Off Starc’s second delivery, Sharma helped the short ball behind square for a six. That was the mood the two openers were in. Forget about playing for tea. With one over remaining for the break, Scott Boland was entrusted with the task of trying to break the partnership. He did just that, inducing a false shot from Gill whose ill-advised waft away from the body found the outside edge.
What lit the blue torch paper, though, was what happened afterwards. The thick edge flew wide off Cameron Green whose acrobatic one-handed grab was played over and over again on the big screens. While Gill stood his ground — as he was entitled to — the third umpire took his time, pouring over the finer details of the catch from all angles available to him (with no soft signal to guide him, he was free to make his own decision, his own interpretation). While replays were inconclusive, to say the least, the umpire was of the opinion that Green’s fingers were underneath the ball.
As soon as ‘Out’ flashed on the screen, the capacity crowd made their displeasure known. “Cheat, cheat, cheat,’ rained down the terraces as the teams made their off for tea. Both batters reacted to the decision with an element of disbelief; while Gill was shocked, Sharma screamed. After tea, the crowd had fully brought into the theory that Gill was robbed. When Green was brought into the attack, they welcomed him with chants of ‘cheat’. The wicket couldn’t have come at a worse time for the team.
They also lost the wickets of a well-set Sharma and an aggressive Cheteshwar Pujara before the close of play but Sunday morning will dawn with the promise of hope and history for a team aiming to win their first ICC title in a decade. It’s simple, really. They either have to bat the whole day to share the title or successfully chase down a target of 444. The record chase, as it stands, is 418 (West Indies against Australia). At stumps, India were 164/3.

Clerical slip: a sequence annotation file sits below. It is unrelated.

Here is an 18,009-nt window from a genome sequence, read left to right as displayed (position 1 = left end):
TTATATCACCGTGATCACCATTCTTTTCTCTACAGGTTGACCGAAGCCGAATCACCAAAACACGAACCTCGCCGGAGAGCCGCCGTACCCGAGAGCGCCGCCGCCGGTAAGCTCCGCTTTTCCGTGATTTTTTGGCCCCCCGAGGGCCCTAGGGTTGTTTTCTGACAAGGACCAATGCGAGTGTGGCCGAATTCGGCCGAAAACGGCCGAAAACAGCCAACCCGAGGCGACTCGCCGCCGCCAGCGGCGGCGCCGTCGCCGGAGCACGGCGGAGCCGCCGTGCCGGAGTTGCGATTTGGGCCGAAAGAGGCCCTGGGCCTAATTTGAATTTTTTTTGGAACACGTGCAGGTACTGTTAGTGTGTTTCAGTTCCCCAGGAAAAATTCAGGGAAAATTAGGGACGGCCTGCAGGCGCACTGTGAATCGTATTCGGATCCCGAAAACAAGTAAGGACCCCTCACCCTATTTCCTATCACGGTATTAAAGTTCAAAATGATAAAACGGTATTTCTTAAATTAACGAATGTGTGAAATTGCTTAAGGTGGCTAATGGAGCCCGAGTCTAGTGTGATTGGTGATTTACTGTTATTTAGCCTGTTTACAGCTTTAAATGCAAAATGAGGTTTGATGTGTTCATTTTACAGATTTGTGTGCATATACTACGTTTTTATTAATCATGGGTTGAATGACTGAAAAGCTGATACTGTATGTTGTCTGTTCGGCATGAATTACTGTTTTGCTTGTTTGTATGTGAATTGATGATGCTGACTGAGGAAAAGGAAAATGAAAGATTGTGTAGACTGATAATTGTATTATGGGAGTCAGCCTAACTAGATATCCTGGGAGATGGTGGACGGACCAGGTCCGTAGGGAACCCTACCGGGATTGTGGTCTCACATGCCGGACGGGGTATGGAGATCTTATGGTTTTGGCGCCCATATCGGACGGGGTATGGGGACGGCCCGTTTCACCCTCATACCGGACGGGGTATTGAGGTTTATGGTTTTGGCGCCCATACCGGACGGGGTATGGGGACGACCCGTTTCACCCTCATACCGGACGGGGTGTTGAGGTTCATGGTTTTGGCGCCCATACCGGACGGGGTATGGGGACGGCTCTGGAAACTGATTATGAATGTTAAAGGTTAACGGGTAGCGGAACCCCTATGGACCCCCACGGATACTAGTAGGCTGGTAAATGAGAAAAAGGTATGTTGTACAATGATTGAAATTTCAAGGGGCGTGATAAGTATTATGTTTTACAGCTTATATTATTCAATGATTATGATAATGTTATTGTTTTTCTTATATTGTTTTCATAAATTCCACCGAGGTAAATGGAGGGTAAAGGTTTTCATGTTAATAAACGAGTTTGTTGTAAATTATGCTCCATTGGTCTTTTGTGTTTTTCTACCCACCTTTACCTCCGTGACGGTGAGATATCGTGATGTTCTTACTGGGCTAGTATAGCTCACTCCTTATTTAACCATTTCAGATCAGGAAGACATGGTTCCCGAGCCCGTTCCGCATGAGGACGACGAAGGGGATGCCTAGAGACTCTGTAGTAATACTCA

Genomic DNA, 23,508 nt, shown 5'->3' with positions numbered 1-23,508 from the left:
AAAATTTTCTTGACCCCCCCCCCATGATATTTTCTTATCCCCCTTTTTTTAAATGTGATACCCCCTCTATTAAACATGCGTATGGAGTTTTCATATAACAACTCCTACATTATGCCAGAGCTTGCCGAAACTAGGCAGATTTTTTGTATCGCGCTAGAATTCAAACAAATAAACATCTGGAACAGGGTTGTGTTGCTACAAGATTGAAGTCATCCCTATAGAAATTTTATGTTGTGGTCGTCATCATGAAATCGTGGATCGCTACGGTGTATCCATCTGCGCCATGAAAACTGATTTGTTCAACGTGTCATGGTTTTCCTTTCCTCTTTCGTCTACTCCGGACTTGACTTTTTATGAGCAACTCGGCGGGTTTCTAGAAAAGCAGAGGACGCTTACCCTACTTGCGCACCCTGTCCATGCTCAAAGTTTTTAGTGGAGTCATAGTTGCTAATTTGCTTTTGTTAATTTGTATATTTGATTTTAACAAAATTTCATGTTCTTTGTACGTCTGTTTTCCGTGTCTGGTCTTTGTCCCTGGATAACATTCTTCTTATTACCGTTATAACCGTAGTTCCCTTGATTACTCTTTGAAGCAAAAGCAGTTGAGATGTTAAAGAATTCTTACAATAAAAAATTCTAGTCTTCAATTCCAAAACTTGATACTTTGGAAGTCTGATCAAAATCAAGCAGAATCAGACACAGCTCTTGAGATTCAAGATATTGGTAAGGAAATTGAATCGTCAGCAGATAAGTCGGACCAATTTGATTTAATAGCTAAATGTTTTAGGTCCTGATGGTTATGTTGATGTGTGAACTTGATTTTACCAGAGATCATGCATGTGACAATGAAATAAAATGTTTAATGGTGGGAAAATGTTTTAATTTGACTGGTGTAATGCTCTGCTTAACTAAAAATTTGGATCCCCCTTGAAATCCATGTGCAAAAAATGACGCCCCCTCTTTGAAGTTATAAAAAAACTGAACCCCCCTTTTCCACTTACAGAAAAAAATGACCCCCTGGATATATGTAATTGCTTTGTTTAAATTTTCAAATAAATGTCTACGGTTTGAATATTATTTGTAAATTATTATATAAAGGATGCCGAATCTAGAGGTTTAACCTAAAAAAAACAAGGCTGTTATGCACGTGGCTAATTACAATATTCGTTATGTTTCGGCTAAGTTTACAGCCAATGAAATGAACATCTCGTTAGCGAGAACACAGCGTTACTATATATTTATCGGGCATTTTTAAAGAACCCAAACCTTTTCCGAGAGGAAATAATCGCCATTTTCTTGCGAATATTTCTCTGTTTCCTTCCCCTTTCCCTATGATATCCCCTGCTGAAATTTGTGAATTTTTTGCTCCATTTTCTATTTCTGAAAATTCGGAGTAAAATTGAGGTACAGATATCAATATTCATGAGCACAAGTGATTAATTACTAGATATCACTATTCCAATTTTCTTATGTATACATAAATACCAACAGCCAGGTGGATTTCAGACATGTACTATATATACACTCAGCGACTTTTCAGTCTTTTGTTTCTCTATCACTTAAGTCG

All four results are still possible as the pitch seems to have lost that bit of bite it had. There is still some sort of uneven bounce but it isn’t as extreme as it was on the first few days. There is a lot of rough outside the left-hander’s off-stump but India have only one southpaw and Australia do not have a frontline leg-spinner.
If Sharma, Gill and, to a lesser extent, Pujara (he got out while trying to ramp Cummins), set the tone with a positive mindset, Virat Kohli kept up the run-scoring. While Ajinkya Rahane, who sustained a finger injury during his first essay, was a touch more cautious, India’s No. 4 looked at ease during his unbeaten xx. Some of the shots he played were worth the admission fee alone. One shot, an off-drive off Mitchell Starc just as the shadows were beginning to lengthen across the ground, will be a part of the highlights reel.
The one unmistakable aspect of India’s chase on Saturday was the way they had paced their innings. They scored a high percentage of their runs in boundaries (102 out of 163) and played out only two maidens across 40 overs.
Of course, it won’t be easy on Sunday. Chasing history — climbing Everest — is hard work. Late in the day, Lyon found Rahane’s outside edge but Alex Carey couldn’t hold on. Can India hold on? They have flirted with the idea of winning several global titles in the recent past. Yet they have found themselves short when it really mattered. A final here against Pakistan. A semifinal there against England. Knockout bouts against New Zealand. Now, this batch of players are in the unique position of composing a victory song that will stand the test of history.